A suspicious letter received at Microsoft offices in Reno has shown traces of anthrax after being tested for a third time, Gov. Kenny Guinn said Saturday.

The letter, apparently sent from Malaysia, initially tested positive for the bacterium, but when evaluated for a second time tested negative. State officials will send the letter to the Centers for Disease Control and Prevention for further testing, Guinn said.

Public health investigators were contacting Microsoft employees to determine who might have handled the letter, which contained pornographic material. Thus far, no one has become sick or been diagnosed with the disease.

"This is a very, very low risk to public health," Guinn said.

Microsoft officials alerted health officials Wednesday about the letter, which had been sent to the Microsoft Licensing Inc. office.

Meanwhile, New Yorkers were seeking answers to bioterrorism fears in hospital emergency rooms after an employee at NBC was infected with anthrax.

Authorities originally believed the infected woman, Erin O'Connor, contracted the bacterium by opening a letter containing a powdery white substance, postmarked Sept. 20 from St. Petersburg, Fla.  According to Mayor Giuliani, however, authorities have discovered another letter she opened postmarked Sept. 18 from Trenton, N.J., on which anthrax was detected. The letter dated Sept. 20 has tested negative for anthrax.

Health officials said the infection was an isolated case and stressed there was no cause for alarm. There was no link to terrorism or the inhaled form of anthrax that killed a Florida man last week.

Another letter containing an unknown powder that arrived Friday at the offices of The New York Times was postmarked from St. Petersburg, Fla., and had similar handwriting to the letter received at NBC, said Barry Mawn, head of the FBI office in New York.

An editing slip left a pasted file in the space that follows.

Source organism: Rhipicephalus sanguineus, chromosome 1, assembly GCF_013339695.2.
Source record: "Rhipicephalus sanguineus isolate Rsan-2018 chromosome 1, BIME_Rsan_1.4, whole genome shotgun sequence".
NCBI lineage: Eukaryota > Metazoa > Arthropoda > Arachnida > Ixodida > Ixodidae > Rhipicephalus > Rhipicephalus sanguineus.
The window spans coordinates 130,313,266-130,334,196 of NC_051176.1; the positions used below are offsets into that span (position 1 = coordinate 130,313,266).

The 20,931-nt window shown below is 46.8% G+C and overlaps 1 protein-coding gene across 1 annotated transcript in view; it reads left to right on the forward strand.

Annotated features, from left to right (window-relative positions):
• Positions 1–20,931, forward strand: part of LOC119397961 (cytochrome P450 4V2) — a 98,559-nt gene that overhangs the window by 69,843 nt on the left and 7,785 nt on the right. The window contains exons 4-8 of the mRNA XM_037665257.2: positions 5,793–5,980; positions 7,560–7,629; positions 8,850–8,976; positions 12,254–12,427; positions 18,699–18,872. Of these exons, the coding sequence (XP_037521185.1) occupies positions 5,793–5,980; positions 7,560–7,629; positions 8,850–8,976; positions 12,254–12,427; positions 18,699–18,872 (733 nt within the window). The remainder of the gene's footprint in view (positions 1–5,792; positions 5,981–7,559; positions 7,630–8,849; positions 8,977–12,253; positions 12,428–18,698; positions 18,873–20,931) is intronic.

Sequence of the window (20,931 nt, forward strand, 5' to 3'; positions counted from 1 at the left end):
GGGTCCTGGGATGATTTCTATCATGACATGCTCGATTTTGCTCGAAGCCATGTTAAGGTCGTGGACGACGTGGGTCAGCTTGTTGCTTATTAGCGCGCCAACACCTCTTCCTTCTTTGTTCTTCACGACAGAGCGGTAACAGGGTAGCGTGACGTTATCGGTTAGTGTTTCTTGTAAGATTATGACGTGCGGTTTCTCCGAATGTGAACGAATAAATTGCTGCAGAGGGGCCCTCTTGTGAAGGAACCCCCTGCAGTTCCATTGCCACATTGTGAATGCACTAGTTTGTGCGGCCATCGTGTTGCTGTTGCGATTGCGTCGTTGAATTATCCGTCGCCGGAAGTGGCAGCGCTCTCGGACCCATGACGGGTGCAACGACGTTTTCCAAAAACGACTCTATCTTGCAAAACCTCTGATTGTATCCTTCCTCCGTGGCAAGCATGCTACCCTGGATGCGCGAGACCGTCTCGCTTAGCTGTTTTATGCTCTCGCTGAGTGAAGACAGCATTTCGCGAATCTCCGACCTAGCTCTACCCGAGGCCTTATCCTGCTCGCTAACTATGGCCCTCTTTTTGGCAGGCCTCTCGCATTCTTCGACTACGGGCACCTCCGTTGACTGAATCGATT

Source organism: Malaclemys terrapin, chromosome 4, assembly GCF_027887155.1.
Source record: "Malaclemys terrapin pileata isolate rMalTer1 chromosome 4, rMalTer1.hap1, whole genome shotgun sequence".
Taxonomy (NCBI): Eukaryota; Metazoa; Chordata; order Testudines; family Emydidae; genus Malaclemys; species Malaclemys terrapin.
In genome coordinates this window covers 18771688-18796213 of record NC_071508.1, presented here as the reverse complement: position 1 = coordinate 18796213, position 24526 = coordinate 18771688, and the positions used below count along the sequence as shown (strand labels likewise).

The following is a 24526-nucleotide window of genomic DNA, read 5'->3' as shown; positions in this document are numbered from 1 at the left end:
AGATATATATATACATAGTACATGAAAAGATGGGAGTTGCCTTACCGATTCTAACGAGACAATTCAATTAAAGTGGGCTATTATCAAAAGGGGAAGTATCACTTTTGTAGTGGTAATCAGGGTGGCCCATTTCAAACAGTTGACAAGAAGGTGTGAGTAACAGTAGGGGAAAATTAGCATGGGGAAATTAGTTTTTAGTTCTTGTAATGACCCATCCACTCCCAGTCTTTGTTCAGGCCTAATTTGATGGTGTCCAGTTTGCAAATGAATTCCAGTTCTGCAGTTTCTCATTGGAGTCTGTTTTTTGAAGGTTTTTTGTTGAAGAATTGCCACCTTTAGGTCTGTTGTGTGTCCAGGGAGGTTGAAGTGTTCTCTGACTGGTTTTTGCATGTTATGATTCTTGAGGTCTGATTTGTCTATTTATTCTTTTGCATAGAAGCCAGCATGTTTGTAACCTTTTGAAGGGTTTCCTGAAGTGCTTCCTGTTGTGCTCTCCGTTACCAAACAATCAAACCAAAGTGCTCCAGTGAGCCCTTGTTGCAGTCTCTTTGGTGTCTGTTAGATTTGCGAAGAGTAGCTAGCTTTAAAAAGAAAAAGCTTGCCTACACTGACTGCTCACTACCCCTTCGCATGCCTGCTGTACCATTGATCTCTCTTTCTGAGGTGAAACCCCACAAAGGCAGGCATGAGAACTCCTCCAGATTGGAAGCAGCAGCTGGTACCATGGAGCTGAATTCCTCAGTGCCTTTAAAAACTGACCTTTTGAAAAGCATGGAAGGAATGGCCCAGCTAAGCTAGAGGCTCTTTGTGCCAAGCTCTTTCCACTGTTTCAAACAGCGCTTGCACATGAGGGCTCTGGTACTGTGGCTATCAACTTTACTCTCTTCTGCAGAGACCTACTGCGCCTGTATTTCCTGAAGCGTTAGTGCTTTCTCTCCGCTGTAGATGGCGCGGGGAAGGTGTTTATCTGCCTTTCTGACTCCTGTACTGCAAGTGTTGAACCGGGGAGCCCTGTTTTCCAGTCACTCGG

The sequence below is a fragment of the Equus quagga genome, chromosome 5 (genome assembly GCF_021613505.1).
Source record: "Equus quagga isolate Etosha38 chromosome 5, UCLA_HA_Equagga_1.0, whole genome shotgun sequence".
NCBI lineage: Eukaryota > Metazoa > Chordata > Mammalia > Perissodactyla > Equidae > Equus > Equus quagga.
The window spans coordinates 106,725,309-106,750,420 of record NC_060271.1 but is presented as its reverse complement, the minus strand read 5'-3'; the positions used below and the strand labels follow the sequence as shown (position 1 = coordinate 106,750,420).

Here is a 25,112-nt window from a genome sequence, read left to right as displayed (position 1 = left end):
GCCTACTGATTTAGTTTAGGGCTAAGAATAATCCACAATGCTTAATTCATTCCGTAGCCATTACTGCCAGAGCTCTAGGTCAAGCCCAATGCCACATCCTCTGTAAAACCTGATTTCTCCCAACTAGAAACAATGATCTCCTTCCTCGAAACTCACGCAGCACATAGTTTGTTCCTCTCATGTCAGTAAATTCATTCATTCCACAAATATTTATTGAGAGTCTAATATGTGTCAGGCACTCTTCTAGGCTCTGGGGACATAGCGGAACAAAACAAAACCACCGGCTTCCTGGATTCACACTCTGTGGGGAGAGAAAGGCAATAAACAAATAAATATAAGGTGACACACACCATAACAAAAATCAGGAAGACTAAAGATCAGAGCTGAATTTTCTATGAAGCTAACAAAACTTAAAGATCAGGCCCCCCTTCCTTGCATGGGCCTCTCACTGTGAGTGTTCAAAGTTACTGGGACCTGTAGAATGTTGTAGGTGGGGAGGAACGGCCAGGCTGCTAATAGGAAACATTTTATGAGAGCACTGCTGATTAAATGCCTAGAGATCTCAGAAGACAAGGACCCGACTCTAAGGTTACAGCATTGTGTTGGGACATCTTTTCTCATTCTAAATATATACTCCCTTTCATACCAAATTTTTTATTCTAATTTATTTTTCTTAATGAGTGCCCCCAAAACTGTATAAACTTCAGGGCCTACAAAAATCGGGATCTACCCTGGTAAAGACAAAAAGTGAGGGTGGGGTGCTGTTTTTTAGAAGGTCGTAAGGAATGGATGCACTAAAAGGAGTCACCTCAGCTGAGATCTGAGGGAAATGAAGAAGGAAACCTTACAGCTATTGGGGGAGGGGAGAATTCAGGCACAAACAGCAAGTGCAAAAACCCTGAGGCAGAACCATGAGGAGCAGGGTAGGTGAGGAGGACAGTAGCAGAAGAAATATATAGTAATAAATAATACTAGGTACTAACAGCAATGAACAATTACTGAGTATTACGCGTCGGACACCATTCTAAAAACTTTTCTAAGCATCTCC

On Saturday, however, the Times reported that no anthrax was detected on the envelope after an initial test conducted by the New York City Department of Health. Results from additional tests by the Centers for Disease Control and Prevention are not expected until Tuesday, according to Times spokeswoman Catherine Mathis.

The letter opened by O'Connor, a personal assistant to NBC anchorman Tom Brokaw, was addressed to her boss. 

NBC notified the FBI about the letter the same day it was received. Bureau investigators responded the next day, but did not immediately submit the letter for testing, Mawn said.

"That, unfortunately, did not take place," he said. Bureau investigators wanted to speak with O'Connor before submitting the letter for tests, he said, but could not reach her immediately. Mawn did not provide any other details.

O'Connor noticed a dark-colored lesion three days after the letter was received; on Oct. 1, she began taking the antibiotic Cipro. When the lesion started developing characteristics of anthrax, "a very alert and astute clinician" ordered skin tests, said David Fleming, deputy director for the Centers for Disease Control and Prevention.

After she saw the doctor and began receiving treatment, the FBI was separately notified about the NBC case by the city's health department and submitted the letter for testing, Mawn said.

The results of O'Connor's skin test came back Friday; further tests on the envelope and its contents were still under way.

Officials said they expect O'Connor will recover quickly.

However, reports Friday of the nation's fourth anthrax case since the Sept. 11 terrorist attacks sent New Yorkers scurrying to hospitals in search of anthrax tests and antibiotics. They crowded into the emergency room at St. Vincent's Hospital, wanting to know whether their sore throats and runny noses were symptoms, spokesman William McCann said.

"New Yorkers are nervous about terrorism at this point, and for good reason," McCann said. "I think people heard the word 'anthrax' and panic followed, but there's no reason to panic."